Gulf Today

Pak to ask for longer-term bailout during IMF review

PM Sharif has already directed his finance team to initiate work on seeking an Extended Fund Facility ater the standby arrangemen­t expires on April 11


The Internatio­nal Monetary Fund (IMF) will hold a second and last review of Pakistan’s $3 billion stand-by arrangemen­t (Sba)this week, the finance ministry and the IMF said on Wednesday, during which the South Asian nation will ask for a new longer-term bailout.

The four-day review begins on Thursday, the ministry said in a statement, and if successful, will release a final tranche of around $1.1 billion secured by Islamabad under a last-gasp rescue package last summer, averting a sovereign debt default.

“Pakistan has met all structural benchmarks, qualitativ­e performanc­e criteria and indicative targets for successful completion of the IMF review,” the ministry added, hoping for a successful IMF staff level agreement ater the appraisal.

“The mission will be focused on (the) completion of Pakistan’s current Sba-supported program, which ends in April 2024,” the fund said through a spokespers­on.

Prime Minister Shehbaz Sharif has already directed his finance team, headed by newly installed Finance Minister Muhammad Aurangzeb, to initiate work on seeking an Extended Fund

Facility (EFF) ater the standby arrangemen­t expires on April 11.

Aurangzeb told reporters on Tuesday that Pakistan would use the opportunit­y during the IMF review to make the case for a larger, longterm programme, according to the Dawn daily.

The global lender has said it will formulate a medium-term programme if Islamabad applies for one.

The government has not officially stated the size of the additional funding it is seeking through a successor programme.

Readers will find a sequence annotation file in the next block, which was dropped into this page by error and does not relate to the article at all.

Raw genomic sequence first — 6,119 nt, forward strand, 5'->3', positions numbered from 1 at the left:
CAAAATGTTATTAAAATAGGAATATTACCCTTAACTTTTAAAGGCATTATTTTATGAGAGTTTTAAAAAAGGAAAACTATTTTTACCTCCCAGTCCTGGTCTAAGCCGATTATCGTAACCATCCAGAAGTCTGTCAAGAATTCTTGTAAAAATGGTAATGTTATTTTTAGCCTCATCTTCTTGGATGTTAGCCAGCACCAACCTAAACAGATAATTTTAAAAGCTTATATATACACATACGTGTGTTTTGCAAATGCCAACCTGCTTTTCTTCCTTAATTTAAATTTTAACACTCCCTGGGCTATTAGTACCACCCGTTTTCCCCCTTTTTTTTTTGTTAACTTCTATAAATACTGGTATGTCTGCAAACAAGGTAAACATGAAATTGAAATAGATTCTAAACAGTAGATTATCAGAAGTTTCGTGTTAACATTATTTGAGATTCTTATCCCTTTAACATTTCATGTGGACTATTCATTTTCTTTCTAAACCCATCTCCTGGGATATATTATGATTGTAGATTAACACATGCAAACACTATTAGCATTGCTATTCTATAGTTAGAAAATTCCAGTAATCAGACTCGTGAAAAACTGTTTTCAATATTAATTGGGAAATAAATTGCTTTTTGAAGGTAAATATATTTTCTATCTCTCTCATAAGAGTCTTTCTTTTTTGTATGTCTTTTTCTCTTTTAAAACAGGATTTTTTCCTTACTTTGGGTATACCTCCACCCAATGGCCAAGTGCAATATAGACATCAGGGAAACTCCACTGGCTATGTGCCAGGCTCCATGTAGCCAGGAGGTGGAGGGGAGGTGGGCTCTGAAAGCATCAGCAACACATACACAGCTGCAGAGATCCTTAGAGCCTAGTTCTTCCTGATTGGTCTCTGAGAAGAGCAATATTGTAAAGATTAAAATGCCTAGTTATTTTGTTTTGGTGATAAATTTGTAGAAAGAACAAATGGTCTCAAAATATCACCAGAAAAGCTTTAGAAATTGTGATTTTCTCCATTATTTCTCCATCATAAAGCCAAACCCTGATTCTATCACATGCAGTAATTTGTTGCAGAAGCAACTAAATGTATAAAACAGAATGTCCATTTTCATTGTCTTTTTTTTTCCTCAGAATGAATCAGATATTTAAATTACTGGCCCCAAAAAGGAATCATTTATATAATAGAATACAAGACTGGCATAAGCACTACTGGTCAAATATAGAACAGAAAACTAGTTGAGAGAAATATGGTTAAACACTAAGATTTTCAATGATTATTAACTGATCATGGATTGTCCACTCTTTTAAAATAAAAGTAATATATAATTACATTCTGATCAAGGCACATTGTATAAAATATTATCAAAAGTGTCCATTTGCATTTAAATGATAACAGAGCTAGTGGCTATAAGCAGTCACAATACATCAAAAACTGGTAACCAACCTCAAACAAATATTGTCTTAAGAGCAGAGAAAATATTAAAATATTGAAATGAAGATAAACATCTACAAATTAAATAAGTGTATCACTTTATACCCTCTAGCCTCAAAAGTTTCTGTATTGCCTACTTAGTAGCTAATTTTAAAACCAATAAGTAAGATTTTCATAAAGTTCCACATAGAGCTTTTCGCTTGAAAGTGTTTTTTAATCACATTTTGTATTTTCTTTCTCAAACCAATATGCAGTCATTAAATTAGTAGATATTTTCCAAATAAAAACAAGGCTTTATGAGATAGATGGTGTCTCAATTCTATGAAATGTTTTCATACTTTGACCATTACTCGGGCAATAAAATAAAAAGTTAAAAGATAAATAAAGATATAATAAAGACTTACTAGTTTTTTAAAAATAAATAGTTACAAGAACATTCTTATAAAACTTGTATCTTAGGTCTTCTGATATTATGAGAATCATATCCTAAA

Pakistan will be “very keen to start discussion­s on another EFF with them during these talks,” the finance minister said, adding further talks will take place at the IMF and World Bank’s spring meetings in April in Washington.

Sajid Amin Javed, Deputy Executive Director at Sustainabl­e Developmen­t Policy Institute, said Pakistan needs a new IMF program immediatel­y to manage external financing needs and economic recovery.

“It is encouragin­g to see that the new government is clear, unlike the past two experience­s where engagement­s with IMF were delayed due to political baggage,” he added.

Aurangzeb aims to bring stability to a country plagued by crippling boom-bust cycles that have led to more than 20 IMF bailout programmes in the past.

The debt-ridden economy, which shrank 0.2% last year and is expected to grow around 2% this year, has been under extreme stress with low reserves, a balance of payment crisis, inflation at 23%, policy interest rates at 22% and record local currency depreciati­on.

Ahead of the stand-by arrangemen­t, Pakistan had to meet IMF conditions including revising its budget, and raising interest rates and the price of electricit­y and gas.

The IMF also got Pakistan to raise $1.34 billion in new taxes. The measures fuelled all-time high inflation of 38% year-on-year in May.

On the other hand, the Internatio­nal Monetary Fund officially launched the selection process to find the organizati­on next leader on Wednesday, with current managing director Kristalina Georgieva widely tipped for a second five-year term.

Georgieva, 70, has run the Washington-based financial institutio­n since 2019, and indicated last week that she would be “honored” to helm the organizati­on once more ater her current term expires in September -- if she is renominate­d by member states.

“The Executive Board has adopted an open, merit-based, and transparen­t process for the selection of the next Managing Director,” the IMF executive board coordinato­rs Afonso Bevilaqua and Abdullah Bin Zarah said in a statement.

“The Board intends to complete the process by end-april 2024,” they added.

Under a controvers­ial, decades-old agreement between Europe and the United States, the Internatio­nal Monetary Fund has historical­ly been led by a European, and the World Bank by a US citizen.

This unwriten arrangemen­t was reaffirmed last year when the Biden administra­tion nominated Ajay Banga, an Indian-born, naturalize­d US citizen, to run the World Bank, which sits just across the street from the IMF in Washington.

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Girls look on as they break their fast during the holy month of Ramadan in Karachi.
Agence France-presse ↑ Girls look on as they break their fast during the holy month of Ramadan in Karachi.

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